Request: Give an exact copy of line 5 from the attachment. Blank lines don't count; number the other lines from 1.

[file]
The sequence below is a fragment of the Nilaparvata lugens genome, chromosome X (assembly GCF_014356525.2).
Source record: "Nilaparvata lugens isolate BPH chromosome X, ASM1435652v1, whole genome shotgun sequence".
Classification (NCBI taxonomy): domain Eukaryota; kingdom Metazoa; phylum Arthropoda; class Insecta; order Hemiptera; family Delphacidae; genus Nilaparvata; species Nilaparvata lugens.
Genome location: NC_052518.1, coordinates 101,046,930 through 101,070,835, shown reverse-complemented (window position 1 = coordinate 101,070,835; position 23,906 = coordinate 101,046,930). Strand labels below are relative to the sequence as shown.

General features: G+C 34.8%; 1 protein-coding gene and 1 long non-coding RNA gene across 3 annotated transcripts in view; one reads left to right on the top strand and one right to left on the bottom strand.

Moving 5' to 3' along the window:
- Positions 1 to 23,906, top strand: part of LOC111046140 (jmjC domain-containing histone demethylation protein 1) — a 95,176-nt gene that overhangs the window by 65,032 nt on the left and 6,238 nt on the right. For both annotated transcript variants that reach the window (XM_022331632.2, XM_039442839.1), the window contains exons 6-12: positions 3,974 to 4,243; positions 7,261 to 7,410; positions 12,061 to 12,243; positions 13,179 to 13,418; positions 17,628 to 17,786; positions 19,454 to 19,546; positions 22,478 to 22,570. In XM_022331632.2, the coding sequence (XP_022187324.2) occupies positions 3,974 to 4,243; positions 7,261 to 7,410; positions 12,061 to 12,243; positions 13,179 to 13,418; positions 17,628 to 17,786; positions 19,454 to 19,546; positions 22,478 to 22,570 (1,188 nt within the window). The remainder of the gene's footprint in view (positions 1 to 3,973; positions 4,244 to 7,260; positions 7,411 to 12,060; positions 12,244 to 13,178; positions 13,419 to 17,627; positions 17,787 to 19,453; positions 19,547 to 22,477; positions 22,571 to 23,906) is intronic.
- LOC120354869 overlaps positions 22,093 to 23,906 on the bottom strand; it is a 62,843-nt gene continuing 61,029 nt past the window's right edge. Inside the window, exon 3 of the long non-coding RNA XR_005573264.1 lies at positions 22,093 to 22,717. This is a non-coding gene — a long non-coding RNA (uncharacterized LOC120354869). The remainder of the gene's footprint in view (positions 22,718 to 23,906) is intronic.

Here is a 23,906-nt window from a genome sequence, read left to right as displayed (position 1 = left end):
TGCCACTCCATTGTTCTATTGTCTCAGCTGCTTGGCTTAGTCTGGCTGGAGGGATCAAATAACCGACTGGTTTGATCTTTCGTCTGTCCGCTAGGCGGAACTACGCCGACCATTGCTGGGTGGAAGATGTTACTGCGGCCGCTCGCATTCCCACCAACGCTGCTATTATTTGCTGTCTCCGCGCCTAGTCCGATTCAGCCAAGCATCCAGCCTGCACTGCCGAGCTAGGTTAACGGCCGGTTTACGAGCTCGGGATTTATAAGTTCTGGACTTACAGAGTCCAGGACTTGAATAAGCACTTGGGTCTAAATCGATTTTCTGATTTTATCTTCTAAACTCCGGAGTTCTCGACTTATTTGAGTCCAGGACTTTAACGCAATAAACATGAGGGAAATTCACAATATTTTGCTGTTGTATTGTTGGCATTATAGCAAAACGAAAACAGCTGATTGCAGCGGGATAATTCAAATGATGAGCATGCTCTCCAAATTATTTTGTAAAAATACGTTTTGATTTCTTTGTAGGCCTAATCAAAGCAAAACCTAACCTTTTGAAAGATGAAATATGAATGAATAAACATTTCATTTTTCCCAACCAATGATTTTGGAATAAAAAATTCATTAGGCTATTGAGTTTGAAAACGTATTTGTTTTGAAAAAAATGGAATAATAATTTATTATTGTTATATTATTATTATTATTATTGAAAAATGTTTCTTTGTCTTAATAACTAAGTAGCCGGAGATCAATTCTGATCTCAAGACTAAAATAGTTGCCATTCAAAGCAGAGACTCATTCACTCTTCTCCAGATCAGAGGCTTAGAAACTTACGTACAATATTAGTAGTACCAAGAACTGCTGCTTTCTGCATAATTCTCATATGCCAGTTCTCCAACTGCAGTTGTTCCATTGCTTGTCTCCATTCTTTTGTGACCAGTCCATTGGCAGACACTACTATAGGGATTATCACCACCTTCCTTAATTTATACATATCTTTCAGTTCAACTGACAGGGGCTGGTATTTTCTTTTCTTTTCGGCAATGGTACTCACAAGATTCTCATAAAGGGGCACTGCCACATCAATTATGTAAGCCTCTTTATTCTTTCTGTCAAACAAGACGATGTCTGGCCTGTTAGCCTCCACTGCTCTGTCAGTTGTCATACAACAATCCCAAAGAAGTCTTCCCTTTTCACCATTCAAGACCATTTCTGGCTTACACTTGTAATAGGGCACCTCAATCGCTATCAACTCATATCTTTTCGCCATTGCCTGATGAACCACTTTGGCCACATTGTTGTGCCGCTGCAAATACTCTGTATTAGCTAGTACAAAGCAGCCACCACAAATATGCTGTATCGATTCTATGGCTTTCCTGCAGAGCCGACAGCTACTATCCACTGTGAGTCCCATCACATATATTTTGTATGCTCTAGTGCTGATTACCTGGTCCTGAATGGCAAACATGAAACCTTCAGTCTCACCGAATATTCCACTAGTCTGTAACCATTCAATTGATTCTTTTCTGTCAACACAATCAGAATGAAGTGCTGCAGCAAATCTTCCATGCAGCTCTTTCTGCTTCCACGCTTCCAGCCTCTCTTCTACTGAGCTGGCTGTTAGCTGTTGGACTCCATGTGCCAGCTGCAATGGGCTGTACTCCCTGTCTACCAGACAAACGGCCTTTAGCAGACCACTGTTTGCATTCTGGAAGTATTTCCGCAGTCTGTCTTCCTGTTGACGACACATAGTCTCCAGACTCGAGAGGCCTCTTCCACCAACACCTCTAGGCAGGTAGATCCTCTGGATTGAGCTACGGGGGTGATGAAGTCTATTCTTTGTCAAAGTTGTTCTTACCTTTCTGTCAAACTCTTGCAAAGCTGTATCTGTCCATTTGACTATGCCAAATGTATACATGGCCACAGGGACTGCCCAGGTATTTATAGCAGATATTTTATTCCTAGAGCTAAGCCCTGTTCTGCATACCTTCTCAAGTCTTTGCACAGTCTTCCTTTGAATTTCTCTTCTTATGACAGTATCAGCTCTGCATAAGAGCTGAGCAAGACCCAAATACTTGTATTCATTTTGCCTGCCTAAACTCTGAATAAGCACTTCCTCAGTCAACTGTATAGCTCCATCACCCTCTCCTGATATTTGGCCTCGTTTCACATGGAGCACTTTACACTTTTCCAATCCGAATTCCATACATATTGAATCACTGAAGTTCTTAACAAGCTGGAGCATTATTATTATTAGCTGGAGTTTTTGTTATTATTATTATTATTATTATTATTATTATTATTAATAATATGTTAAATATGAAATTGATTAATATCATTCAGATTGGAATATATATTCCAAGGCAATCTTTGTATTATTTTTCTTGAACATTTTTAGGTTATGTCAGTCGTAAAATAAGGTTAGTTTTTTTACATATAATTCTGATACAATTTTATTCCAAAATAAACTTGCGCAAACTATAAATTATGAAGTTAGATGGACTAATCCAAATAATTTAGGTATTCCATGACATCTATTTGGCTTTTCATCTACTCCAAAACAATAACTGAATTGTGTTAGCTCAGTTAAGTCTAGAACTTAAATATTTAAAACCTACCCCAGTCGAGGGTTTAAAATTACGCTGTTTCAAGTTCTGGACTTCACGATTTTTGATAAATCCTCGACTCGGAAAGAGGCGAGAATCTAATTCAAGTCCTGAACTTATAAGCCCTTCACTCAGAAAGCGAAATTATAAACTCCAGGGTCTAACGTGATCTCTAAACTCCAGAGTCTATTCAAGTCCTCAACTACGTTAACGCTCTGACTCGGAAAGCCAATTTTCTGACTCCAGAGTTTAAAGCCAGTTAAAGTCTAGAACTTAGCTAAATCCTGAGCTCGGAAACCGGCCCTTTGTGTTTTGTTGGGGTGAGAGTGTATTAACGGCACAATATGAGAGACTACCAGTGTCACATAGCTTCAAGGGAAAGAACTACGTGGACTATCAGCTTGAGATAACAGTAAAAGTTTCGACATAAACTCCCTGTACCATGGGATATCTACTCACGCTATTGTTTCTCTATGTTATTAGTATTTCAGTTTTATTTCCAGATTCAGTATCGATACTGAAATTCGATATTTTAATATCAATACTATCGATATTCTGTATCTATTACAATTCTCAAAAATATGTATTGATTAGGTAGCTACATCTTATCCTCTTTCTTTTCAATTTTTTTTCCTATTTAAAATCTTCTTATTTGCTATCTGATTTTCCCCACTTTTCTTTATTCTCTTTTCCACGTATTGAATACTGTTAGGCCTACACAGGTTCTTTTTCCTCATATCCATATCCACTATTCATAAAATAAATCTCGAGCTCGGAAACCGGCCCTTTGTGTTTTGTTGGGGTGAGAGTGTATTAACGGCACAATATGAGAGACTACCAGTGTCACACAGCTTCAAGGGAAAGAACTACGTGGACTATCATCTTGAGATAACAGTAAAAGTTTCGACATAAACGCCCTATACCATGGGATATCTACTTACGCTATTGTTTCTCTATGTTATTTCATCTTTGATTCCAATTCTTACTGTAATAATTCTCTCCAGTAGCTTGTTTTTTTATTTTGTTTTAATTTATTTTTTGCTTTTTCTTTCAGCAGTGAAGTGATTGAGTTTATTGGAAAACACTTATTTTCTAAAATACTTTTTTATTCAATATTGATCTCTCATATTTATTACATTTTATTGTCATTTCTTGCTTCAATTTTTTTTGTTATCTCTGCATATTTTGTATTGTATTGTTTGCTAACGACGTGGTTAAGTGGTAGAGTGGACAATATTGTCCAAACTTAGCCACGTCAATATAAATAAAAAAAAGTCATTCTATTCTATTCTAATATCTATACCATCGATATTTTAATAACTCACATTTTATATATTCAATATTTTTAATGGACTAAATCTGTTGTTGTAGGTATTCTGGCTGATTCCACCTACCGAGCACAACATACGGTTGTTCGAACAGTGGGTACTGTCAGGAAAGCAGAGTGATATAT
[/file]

General features: G+C 34.8%; 1 protein-coding gene and 1 long non-coding RNA gene across 3 annotated transcripts in view; one reads left to right on the top strand and one right to left on the bottom strand.